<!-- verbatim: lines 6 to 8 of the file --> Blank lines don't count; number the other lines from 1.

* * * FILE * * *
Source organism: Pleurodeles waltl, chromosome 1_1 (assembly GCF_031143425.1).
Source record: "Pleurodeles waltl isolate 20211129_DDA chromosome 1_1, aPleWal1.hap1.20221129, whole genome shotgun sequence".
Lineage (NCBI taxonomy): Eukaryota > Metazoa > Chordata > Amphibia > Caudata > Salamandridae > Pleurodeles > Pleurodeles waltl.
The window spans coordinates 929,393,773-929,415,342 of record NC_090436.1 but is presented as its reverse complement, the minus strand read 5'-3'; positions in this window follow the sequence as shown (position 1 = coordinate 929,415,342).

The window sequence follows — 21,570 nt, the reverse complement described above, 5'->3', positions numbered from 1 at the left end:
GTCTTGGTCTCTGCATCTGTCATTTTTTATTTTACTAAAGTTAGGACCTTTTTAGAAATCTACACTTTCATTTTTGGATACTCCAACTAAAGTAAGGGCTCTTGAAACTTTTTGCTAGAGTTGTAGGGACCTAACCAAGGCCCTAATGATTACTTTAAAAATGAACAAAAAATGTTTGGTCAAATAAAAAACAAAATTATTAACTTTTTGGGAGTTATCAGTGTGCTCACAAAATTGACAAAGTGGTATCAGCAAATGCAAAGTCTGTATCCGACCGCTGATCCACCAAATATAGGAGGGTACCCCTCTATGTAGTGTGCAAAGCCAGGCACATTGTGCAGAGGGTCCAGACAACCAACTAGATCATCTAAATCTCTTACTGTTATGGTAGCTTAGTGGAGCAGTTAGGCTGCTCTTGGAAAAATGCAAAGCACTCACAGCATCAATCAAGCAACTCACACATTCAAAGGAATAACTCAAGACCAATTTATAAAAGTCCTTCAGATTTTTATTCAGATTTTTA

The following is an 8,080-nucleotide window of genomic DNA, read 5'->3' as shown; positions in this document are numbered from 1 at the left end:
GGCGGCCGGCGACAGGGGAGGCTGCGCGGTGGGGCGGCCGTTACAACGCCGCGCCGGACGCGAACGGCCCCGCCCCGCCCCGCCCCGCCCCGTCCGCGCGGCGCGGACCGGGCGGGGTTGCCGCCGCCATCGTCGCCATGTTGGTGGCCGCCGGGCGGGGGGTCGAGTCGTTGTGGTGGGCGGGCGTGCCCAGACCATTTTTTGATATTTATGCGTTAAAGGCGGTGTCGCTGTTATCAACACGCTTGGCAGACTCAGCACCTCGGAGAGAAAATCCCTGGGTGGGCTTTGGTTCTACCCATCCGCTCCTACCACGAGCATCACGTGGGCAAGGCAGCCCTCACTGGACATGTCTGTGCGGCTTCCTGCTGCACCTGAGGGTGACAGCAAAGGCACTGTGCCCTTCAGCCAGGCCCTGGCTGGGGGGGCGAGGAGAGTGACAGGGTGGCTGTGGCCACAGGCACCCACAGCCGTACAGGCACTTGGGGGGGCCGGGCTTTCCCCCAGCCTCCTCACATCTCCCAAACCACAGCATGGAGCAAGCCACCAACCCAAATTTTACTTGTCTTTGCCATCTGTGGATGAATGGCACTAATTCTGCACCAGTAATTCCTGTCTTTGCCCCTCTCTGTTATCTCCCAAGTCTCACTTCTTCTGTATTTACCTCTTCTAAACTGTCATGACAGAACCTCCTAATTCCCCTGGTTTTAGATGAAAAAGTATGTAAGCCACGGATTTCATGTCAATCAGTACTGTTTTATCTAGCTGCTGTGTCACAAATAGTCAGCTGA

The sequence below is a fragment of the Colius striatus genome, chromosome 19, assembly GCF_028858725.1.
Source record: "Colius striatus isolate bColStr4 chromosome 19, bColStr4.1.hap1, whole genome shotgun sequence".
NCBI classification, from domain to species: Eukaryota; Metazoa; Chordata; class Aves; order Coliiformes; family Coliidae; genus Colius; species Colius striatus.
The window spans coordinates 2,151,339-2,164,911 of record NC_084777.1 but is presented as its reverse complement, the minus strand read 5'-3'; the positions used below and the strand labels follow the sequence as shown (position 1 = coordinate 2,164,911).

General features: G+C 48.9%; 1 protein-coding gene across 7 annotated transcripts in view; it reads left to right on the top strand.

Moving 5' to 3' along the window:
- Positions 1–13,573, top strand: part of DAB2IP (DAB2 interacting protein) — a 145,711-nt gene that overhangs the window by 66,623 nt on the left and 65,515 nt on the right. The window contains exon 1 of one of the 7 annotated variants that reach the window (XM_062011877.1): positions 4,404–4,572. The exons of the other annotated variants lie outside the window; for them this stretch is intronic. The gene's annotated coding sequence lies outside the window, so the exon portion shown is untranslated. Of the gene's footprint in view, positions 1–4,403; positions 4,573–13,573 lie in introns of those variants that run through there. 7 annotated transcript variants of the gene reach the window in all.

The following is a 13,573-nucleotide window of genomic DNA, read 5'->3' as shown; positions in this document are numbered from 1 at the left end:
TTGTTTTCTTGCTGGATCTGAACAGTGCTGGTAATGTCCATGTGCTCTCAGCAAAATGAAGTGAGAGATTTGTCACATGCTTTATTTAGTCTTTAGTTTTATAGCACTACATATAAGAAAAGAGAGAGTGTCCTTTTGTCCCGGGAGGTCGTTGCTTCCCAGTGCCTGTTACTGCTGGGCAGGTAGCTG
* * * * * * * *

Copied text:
GTCTTGGTCTCTGCATCTGTCATTTTTTATTTTACTAAAGTTAGGACCTTTTTAGAAATCTACACTTTCATTTTTGGATACTCCAACTAAAGTAAGGGCTCTTGAAACTTTTTGCTAGAGTTGTAGGGACCTAACCAAGGCCCTAATGATTACTTTAAAAATGAACAAAAAATGTTTGGTCAAATAAAAAACAAAATTATTAACTTTTTGGGAGTTATCAGTGTGCTCACAAAATTGACAAAGTGGTATCAGCAAATGCAAAGTCTGTATCCGACCGCTGATCCACCAAATATAGGAGGGTACCCCTCTATGTAGTGTGCAAAGCCAGGCACATTGTGCAGAGGGTCCAGACAACCAACTAGATCATCTAAATCTCTTACTGTTATGGTAGCTTAGTGGAGCAGTTAGGCTGCTCTTGGAAAAATGCAAAGCACTCACAGCATCAATCAAGCAACTCACACATTCAAAGGAATAACTCAAGACCAATTTATAAAAGTCCTTCAGATTTTTATTCAGATTTTTA

The following is an 8,080-nucleotide window of genomic DNA, read 5'->3' as shown; positions in this document are numbered from 1 at the left end:
GGCGGCCGGCGACAGGGGAGGCTGCGCGGTGGGGCGGCCGTTACAACGCCGCGCCGGACGCGAACGGCCCCGCCCCGCCCCGCCCCGCCCCGTCCGCGCGGCGCGGACCGGGCGGGGTTGCCGCCGCCATCGTCGCCATGTTGGTGGCCGCCGGGCGGGGGGTCGAGTCGTTGTGGTGGGCGGGCGTGCCCAGACCATTTTTTGATATTTATGCGTTAAAGGCGGTGTCGCTGTTATCAACACGCTTGGCAGACTCAGCACCTCGGAGAGAAAATCCCTGGGTGGGCTTTGGTTCTACCCATCCGCTCCTACCACGAGCATCACGTGGGCAAGGCAGCCCTCACTGGACATGTCTGTGCGGCTTCCTGCTGCACCTGAGGGTGACAGCAAAGGCACTGTGCCCTTCAGCCAGGCCCTGGCTGGGGGGGCGAGGAGAGTGACAGGGTGGCTGTGGCCACAGGCACCCACAGCCGTACAGGCACTTGGGGGGGCCGGGCTTTCCCCCAGCCTCCTCACATCTCCCAAACCACAGCATGGAGCAAGCCACCAACCCAAATTTTACTTGTCTTTGCCATCTGTGGATGAATGGCACTAATTCTGCACCAGTAATTCCTGTCTTTGCCCCTCTCTGTTATCTCCCAAGTCTCACTTCTTCTGTATTTACCTCTTCTAAACTGTCATGACAGAACCTCCTAATTCCCCTGGTTTTAGATGAAAAAGTATGTAAGCCACGGATTTCATGTCAATCAGTACTGTTTTATCTAGCTGCTGTGTCACAAATAGTCAGCTGA